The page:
the only way to fix the world is:

.. to stop trying to fix the world.

Tell me if this rings a bell: most of my life, especially during my growing-up years, I knew an insatiable need to fix others’ hurts, stop their pain, and generally make it all better. The closer they were to me, the more I felt their pain and thought it my duty – my purpose on earth! – to relieve them of it.

I was certainly right about the part where I “felt their pain” because – I know now – I was taking something onboard that didn’t belong to me. I was feeling their pain, without any of the rich detail of their context, their experience, their life-view. Just, the pain.

The part I never understood: once I took it into myself, it wasn’t their pain anymore. It was mine, and I’d feed it like I’d found a starving stray animal… and by feeding the pain, I was flowing all my attention to it – insolently forgetting that whatever we give our attention to is amplified. Still, I’d think this existential discomfort was theirs. And I’d try to make it all better, y’know, for them.

So there they were, having their own experience and getting whatever they needed to get out of itbeing in their own business, doin’ their thang. Perhaps having some major life-crisis or mid-level growing pain, or (most often) the little misunderstandings between people who love, but do not understand, each other.

I was. not. okay. with. that. Here I’d come, watch what was happening, and put myself in their place and imagine how painful it must be. How painful it would be for me.

Then I’d assign myself the duty of – fixing it! (Hear that bell ringing again? welcome, friend!)

The simple truth: the real reason I’d try to fix someone else’s pain was to alleviate my own discomfort.

(I cringe, thinking of it. Even the memories sting. But stinging truth always feels better in the long run than cushy lies.)

I caught myself doing this again a few days ago with someone I’ve danced this particular dance with for a very very long time. (Details are their biz and not important here. Which I get. now.)

The great kindness of experience is that it shortens the frequency and duration of visits to our old hells, and when we remember to breathe back into calm and simply observe ourselves, it’s possible to See. With a measure of compassion.

So when my old hell returned as a new fresh one, I could See, first, that the level of pain I was experiencing “on someone else’s behalf” was completely under my control.

[interesting aside, here: in this case, observing myself, I noticed that the more I tried to “solve the problem” and mentally referee for the players involved, the more actual physical pain I felt. “I’ll be the diplomat, though you never asked, though you don’t even know I know what’s going on, and get a skull-splitting headache in the process.” Now, THAT got my attention!]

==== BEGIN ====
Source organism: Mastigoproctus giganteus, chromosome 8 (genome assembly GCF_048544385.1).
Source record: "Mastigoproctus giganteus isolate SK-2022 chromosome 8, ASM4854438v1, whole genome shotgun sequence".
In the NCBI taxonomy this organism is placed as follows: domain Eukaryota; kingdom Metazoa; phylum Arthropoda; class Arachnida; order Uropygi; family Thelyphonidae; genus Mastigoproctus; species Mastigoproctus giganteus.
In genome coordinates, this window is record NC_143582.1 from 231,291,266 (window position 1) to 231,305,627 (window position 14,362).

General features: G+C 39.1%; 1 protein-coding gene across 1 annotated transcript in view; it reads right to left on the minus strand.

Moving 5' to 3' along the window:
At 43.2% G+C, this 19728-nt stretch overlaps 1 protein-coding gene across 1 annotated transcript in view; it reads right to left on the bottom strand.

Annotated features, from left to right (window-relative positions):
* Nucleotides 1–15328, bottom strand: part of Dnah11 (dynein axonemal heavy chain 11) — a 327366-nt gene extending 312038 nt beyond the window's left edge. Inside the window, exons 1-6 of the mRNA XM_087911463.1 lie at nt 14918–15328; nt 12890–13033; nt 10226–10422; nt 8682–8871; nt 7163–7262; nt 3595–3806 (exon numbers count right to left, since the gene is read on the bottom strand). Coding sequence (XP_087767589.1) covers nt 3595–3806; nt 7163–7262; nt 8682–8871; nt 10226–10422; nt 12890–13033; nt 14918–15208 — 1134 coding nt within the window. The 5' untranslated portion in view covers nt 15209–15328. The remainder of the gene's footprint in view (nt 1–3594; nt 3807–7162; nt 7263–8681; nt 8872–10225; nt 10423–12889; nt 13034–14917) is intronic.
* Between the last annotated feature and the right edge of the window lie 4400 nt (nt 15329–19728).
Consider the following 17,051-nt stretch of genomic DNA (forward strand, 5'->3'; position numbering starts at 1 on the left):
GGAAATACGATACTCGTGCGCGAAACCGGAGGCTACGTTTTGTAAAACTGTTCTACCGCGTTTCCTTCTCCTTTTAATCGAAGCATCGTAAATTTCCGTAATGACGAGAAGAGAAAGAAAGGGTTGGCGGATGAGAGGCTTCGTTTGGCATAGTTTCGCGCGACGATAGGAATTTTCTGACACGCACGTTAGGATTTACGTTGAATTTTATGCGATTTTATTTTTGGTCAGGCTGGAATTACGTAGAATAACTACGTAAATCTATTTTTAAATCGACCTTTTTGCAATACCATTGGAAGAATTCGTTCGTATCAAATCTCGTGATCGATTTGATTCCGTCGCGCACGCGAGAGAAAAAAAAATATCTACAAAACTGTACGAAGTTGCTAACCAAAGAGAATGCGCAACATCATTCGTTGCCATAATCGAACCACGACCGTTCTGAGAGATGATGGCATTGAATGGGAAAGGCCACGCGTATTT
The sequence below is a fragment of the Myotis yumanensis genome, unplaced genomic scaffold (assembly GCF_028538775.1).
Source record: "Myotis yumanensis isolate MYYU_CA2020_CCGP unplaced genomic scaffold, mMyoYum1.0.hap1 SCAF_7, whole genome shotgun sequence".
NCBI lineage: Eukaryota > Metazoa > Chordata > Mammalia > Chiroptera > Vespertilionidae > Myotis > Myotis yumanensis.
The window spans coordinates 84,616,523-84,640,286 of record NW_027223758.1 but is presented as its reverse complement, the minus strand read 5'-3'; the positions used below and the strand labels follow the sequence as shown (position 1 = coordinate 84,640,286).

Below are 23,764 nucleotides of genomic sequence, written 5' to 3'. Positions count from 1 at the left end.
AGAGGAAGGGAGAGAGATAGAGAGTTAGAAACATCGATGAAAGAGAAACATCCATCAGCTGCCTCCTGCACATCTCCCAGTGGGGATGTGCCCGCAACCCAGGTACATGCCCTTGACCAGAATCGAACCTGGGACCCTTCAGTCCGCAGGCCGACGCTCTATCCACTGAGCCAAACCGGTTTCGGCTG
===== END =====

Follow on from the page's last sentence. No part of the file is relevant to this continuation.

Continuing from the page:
I’d put myself into their business, after all. I could take myself out! (and, lordylordy – they could .. have their own experience! how nice for them!)

And. and.

By letting them have their own experience, and refusing to take their pain and make it mine, I stopped hurting… and gave them space to do the same.

Instantly, and once and for all, I saw it: I’d been increasing their pain, and my own pain, by pouring the fuel of my attention on it.

The very opposite of my heart’s kindest wish.

Now I know. And when I perceive a dear one’s pain or struggle or discomfort and feel the old tug to insert myself, to “fix” it, I ask myself this question: is my desire to help born of discomfort?

Or compassion?

love to hear your thoughts on this… please share in the comments, or private message me. thanks for being here! Kathleen.

3 thoughts on “the only way to fix the world is:

  1. WOW…. really love this, ladybug. what an incredible (and healing!) experience all around….

    you’re doing beautiful work, and i love that you’re sharing your journey in such vulnerable ways….

    much love to you



  2. i’ve printed this off to re-read over and over again… so much of what you’ve written resonated with me… thank you!

    ps. i’ve also experienced that ‘it’s not all my fault’: that we’ve often developed these patterns because we’ve had significant people in our lives explicitly teaching us that it is our responsibility to ‘save the day’ (because of their own conceptions of love, family, etc….). it’s not easy – though it must be done – to challenge your own deeply embedded conceptions, let alone those of other people, especially when those others can often react violently to feeling ‘abandoned’ no matter what you do (because they’re not receiving what they want in the form that they want it, it’s not ‘good enough’). with some people, it’s easier to either disconnect or re-align the relationship but there are many people in our lives with whom this will be an ongoing dance…


    • Hello, Suzana! thanks much for your comment, so glad for – resonance – and pleased to be connected!

      Big “yes” to your points on how we fall into roles with one another, especially in families (“responsibility to save the day” – mm-hmm!) and the ongoing dance… I’m learning that one of the most liberating feelings there is comes in the moment after realizing I’ve been playing one role in the same play all my life, when I then realize that I am free to play .. other roles!! or.. even get into a new play, altogether. 😉 The real work comes in re-directing the old entrenched neural pathways, of course – but knowing that that is possible now makes all the difference in the world.

      Really hearing you on others’ reaction to perceived abandonment, especially as I used to have same issues.. good point. I can see where I may’ve been projecting my fear into them, amplifying my need to “prevent their pain” – which is, of course, not possible. (I know now.) .. thanks for re-opening my thoughts on this..

      Best to you! K


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